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1. Overview

When using JSON format, Spring Boot will use an ObjectMapper instance to serialize responses and deserialize requests. In this tutorial, we'll take a look at the most common ways to configure the serialization and deserialization options.

To learn more about Jackson, be sure to check out our Jackson tutorial.

2. Default Configuration

By default, the Spring Boot configuration will:

  • Disable MapperFeature.DEFAULT_VIEW_INCLUSION
  • Disable DeserializationFeature.FAIL_ON_UNKNOWN_PROPERTIES
  • Disable SerializationFeature.WRITE_DATES_AS_TIMESTAMPS

Let's start with a quick example:

  • The client will send a GET request to our /coffee?name=Lavazza
  • The controller will return a new Coffee object
  • Spring will use ObjectMapper to serialize our POJO to JSON

We'll exemplify the customization options by using String and LocalDateTime objects:

public class Coffee {

    private String name;
    private String brand;
    private LocalDateTime date;

   //getters and setters
}

We'll also define a simple REST controller to demonstrate the serialization:

@GetMapping("/coffee")
public Coffee getCoffee(
        @RequestParam(required = false) String brand,
        @RequestParam(required = false) String name) {
    return new Coffee()
      .setBrand(brand)
      .setDate(FIXED_DATE)
      .setName(name);
}

By default, the response when calling GET http://lolcahost:8080/coffee?brand=Lavazza will be:

{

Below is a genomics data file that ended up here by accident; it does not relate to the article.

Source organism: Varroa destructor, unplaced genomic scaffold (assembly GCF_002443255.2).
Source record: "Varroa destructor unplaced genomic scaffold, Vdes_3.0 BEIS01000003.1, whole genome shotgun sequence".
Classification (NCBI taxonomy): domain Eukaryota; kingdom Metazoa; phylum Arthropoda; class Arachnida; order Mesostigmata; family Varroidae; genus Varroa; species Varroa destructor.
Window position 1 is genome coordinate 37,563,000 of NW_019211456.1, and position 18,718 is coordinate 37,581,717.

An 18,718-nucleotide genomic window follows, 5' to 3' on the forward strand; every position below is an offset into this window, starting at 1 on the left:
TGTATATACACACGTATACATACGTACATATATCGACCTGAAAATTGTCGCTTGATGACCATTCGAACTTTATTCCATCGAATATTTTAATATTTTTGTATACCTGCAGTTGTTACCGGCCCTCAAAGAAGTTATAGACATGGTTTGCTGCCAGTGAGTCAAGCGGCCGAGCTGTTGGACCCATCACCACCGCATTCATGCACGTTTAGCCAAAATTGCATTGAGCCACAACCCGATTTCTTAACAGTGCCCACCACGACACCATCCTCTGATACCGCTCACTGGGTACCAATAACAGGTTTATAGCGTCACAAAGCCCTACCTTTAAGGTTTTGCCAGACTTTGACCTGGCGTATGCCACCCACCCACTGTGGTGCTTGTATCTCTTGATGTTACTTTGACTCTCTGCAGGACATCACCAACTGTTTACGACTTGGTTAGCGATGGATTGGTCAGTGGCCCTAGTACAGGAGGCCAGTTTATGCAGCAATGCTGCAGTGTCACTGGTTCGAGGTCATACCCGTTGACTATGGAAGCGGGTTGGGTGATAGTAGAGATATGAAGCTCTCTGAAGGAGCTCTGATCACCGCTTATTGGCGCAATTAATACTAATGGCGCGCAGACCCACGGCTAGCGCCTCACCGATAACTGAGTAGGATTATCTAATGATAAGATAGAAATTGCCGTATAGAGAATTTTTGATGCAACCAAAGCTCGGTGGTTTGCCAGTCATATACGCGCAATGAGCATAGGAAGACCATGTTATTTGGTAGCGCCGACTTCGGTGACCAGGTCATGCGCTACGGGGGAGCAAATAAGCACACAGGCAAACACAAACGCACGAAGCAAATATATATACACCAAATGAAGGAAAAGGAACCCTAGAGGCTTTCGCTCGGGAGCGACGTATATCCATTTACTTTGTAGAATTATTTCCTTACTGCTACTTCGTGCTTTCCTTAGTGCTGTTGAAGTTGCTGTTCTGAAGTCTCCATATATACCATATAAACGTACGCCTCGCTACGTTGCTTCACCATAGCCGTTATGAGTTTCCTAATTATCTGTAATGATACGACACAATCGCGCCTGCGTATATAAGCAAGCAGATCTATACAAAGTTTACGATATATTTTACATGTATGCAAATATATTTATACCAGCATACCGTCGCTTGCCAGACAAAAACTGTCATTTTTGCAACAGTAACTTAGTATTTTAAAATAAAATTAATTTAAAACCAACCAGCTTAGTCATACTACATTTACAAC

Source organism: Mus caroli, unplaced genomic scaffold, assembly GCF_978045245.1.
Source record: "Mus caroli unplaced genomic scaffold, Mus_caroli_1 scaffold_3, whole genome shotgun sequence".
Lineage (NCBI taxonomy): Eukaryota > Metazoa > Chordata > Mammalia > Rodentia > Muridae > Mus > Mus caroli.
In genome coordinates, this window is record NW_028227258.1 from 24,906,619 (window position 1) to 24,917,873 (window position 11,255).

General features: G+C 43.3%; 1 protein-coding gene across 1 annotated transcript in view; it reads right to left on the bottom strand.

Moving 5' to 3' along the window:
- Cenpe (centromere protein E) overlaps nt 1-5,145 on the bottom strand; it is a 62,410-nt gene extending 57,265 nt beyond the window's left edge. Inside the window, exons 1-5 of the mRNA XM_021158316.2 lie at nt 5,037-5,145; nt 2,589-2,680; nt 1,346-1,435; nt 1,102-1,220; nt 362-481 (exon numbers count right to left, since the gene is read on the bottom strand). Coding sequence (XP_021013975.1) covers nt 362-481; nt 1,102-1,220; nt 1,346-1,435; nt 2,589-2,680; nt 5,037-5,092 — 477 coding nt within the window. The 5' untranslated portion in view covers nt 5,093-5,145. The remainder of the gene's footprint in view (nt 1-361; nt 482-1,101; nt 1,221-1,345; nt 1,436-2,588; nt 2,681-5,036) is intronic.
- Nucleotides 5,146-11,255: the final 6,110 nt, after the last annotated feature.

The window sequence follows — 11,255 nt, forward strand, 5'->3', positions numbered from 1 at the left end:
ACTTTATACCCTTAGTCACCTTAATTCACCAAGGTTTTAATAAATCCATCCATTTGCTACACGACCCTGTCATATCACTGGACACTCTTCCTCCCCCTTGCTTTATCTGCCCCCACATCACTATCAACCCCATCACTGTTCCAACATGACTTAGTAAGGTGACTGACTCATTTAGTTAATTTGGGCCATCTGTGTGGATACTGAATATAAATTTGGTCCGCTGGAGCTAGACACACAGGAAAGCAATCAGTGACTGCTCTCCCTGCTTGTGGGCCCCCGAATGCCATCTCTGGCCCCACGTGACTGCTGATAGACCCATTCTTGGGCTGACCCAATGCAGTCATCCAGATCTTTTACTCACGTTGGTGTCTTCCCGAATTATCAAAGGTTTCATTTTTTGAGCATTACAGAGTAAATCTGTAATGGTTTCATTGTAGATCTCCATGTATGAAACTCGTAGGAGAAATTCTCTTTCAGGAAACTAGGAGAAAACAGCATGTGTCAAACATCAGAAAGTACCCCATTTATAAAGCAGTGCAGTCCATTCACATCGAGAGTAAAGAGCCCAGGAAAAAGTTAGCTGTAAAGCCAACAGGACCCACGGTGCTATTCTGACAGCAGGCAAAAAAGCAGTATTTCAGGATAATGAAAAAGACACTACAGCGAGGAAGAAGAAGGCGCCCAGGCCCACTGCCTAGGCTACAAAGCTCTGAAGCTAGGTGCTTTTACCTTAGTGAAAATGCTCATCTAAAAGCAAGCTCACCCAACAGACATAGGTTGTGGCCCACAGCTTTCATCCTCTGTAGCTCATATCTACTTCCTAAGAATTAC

"name": null,
  "brand": "Lavazza",
  "date": "2020-11-16T10:21:35.974"
}

We would like to exclude null values and to have a custom date format (dd-MM-yyyy HH:mm). The final response will be:

{
  "brand": "Lavazza",
  "date": "04-11-2020 10:34"
}

When using Spring Boot, we have the option to customize the default ObjectMapper or to override it. We'll cover both of these options in the next sections.

3. Customizing the Default ObjectMapper

In this section, we'll see how to customize the default ObjectMapper that Spring Boot uses.

3.1. Application Properties and Custom Jackson Module

The simplest way to configure the mapper is via application properties. The general structure of the configuration is:

spring.jackson.<category_name>.<feature_name>=true,false

As an example, if we want to disable SerializationFeature.WRITE_DATES_AS_TIMESTAMPS, we'll add:

spring.jackson.serialization.write-dates-as-timestamps=false

Besides the mentioned feature categories, we can also configure property inclusion:

spring.jackson.default-property-inclusion=always, non_null, non_absent, non_default, non_empty

Configuring the environment variables is the simplest approach. The downside of this approach is that we can't customize advanced options like having a custom date format for LocalDateTime. At this point, we'll obtain the result:

{
  "brand": "Lavazza",
  "date": "2020-11-16T10:35:34.593"
}

In order to achieve our goal, we'll register a new JavaTimeModule with our custom date format:

@Configuration
@PropertySource("classpath:coffee.properties")
public class CoffeeRegisterModuleConfig {

    @Bean
    public Module javaTimeModule() {
        JavaTimeModule module = new JavaTimeModule();
        module.addSerializer(LOCAL_DATETIME_SERIALIZER);
        return module;
    }
}

Also, the configuration properties file coffee.properties will contain:

spring.jackson.default-property-inclusion=non_null

Spring Boot will automatically register any bean of type com.fasterxml.jackson.databind.Module. The final result will be:

{
  "brand": "Lavazza",
  "date": "16-11-2020 10:43"
}

3.2. Jackson2ObjectMapperBuilderCustomizer

The purpose of this functional interface is to allow us to create configuration beans. They will be applied to the default ObjectMapper created via Jackson2ObjectMapperBuilder:

@Bean
public Jackson2ObjectMapperBuilderCustomizer jsonCustomizer() {